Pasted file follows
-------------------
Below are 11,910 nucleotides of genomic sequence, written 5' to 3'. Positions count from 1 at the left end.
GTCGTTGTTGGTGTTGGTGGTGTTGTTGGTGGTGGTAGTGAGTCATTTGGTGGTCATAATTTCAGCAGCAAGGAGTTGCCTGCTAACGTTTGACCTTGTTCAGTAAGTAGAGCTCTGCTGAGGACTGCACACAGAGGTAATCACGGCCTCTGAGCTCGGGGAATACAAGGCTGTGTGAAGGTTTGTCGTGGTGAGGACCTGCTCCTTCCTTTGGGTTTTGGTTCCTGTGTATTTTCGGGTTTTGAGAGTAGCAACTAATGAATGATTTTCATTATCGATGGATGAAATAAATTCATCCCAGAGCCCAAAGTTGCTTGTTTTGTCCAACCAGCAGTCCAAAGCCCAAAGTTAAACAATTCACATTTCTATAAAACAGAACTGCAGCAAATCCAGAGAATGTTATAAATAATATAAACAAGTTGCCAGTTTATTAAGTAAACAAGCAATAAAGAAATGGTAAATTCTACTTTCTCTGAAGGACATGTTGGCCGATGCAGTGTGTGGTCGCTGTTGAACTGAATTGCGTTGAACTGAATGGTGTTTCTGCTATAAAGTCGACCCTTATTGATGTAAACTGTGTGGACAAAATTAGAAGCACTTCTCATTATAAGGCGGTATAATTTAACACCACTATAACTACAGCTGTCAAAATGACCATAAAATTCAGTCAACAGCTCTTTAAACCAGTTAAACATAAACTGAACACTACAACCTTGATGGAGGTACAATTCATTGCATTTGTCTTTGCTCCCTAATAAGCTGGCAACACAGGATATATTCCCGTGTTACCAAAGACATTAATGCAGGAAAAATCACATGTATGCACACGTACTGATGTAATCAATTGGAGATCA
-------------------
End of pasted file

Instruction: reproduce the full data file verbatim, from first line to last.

Below are 11,910 nucleotides of genomic sequence, written 5' to 3'. Positions count from 1 at the left end.
GTCGTTGTTGGTGTTGGTGGTGTTGTTGGTGGTGGTAGTGAGTCATTTGGTGGTCATAATTTCAGCAGCAAGGAGTTGCCTGCTAACGTTTGACCTTGTTCAGTAAGTAGAGCTCTGCTGAGGACTGCACACAGAGGTAATCACGGCCTCTGAGCTCGGGGAATACAAGGCTGTGTGAAGGTTTGTCGTGGTGAGGACCTGCTCCTTCCTTTGGGTTTTGGTTCCTGTGTATTTTCGGGTTTTGAGAGTAGCAACTAATGAATGATTTTCATTATCGATGGATGAAATAAATTCATCCCAGAGCCCAAAGTTGCTTGTTTTGTCCAACCAGCAGTCCAAAGCCCAAAGTTAAACAATTCACATTTCTATAAAACAGAACTGCAGCAAATCCAGAGAATGTTATAAATAATATAAACAAGTTGCCAGTTTATTAAGTAAACAAGCAATAAAGAAATGGTAAATTCTACTTTCTCTGAAGGACATGTTGGCCGATGCAGTGTGTGGTCGCTGTTGAACTGAATTGCGTTGAACTGAATGGTGTTTCTGCTATAAAGTCGACCCTTATTGATGTAAACTGTGTGGACAAAATTAGAAGCACTTCTCATTATAAGGCGGTATAATTTAACACCACTATAACTACAGCTGTCAAAATGACCATAAAATTCAGTCAACAGCTCTTTAAACCAGTTAAACATAAACTGAACACTACAACCTTGATGGAGGTACAATTCATTGCATTTGTCTTTGCTCCCTAATAAGCTGGCAACACAGGATATATTCCCGTGTTACCAAAGACATTAATGCAGGAAAAATCACATGTATGCACACGTACTGATGTAATCAATTGGAGATCA